Writer: Pedro Calderón de la Barca
Translators: George Drance, Alfredo Galvàn, Magis Theatre Company
Directors: George Drance, Kelly Johnston
Reviewer: Adrienne Sowers
Pedro Calderón de la Barca wrote Life is a Dream in 1635, and then, for reasons that are historically challenging to trace, rewrote it in 1677. Moving from the world of courtly kingdoms to the creation of man, the themes of worthiness and atonement echo throughout both versions of the play. George Drance and Kelly Johnston ambitiously take on the daunting task of directing adapted translations of both, in repertory at La MaMa Theatre.
The plays are performed back-to-back with one ten-minute intermission between, making for a total length of just over three hours. It is a physically, vocally and stylistically demanding show by the very nature of the text, and an energetic and committed ensemble is to be commended for sustaining the energy and intention throughout the piece/s. There is spirited clarity in their work, highlighting humor amid the morality message and brightening what has the potential to be a rather didactic text.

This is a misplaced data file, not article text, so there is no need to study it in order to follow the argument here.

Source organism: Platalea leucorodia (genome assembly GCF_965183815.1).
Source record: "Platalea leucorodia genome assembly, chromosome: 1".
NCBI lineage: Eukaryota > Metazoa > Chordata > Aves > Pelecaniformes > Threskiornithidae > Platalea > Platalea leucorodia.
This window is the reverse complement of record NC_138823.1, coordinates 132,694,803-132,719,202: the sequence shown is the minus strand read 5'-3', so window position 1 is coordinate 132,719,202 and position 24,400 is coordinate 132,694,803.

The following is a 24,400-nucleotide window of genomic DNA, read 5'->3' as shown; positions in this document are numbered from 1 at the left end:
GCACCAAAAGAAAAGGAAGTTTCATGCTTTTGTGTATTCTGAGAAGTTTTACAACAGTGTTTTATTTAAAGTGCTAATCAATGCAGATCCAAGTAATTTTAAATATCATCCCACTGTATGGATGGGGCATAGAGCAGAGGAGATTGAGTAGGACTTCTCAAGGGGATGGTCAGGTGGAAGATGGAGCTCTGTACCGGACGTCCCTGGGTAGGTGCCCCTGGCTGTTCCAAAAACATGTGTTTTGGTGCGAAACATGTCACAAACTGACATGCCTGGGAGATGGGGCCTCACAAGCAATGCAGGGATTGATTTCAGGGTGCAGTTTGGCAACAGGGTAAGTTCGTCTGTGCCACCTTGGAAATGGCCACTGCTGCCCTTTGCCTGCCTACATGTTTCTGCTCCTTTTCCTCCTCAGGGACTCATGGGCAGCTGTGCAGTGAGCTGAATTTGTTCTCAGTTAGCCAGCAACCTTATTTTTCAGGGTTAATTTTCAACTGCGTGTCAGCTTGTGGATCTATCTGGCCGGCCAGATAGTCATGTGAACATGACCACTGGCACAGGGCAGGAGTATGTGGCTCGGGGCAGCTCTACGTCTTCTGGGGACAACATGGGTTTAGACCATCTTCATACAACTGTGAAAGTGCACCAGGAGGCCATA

The challenge with antiquated texts, at lengths beyond customary for contemporary audiences, is one of engagement. The latter half of the first iteration does this particularly well. It is engaging and charming, and incredibly clear in its execution – unlike Shakespeare, Calderón’s work is lesser known and therefore a pre-existing knowledge of the plot is not guaranteed. It struggles to find its feet in the early scenes of the play, not quite communicating surety in its own “-ness,” as it were. Once the play finds its footing, it leads the audience assuredly.
The second half of the experience is the 1677 version of Life is a Dream, a far more existential piece that may remind English-reading viewers of Everyman. The creation, downfall, and redemption of man is told through conceptual theatre, with puppets as deities and dancers as the elements. Understanding and Free Will are personified, and Man’s hubris is clear from the beginning. This play does not stand as well as its preceding counterpart, and the stylistic choices layered over a heady narrative make the action feel longer than it is. The text itself contains two or three false endings, which ring as such onstage. The puppetry and performances are solid, but as a whole, the latter Life is a Dream falls short of being as engaging as the former. It’s a rare experience to see both these texts in the same performance, and for some, the length and unevenness may detract from the timeless and compelling messages contained therein.
Runs until 26 February 2017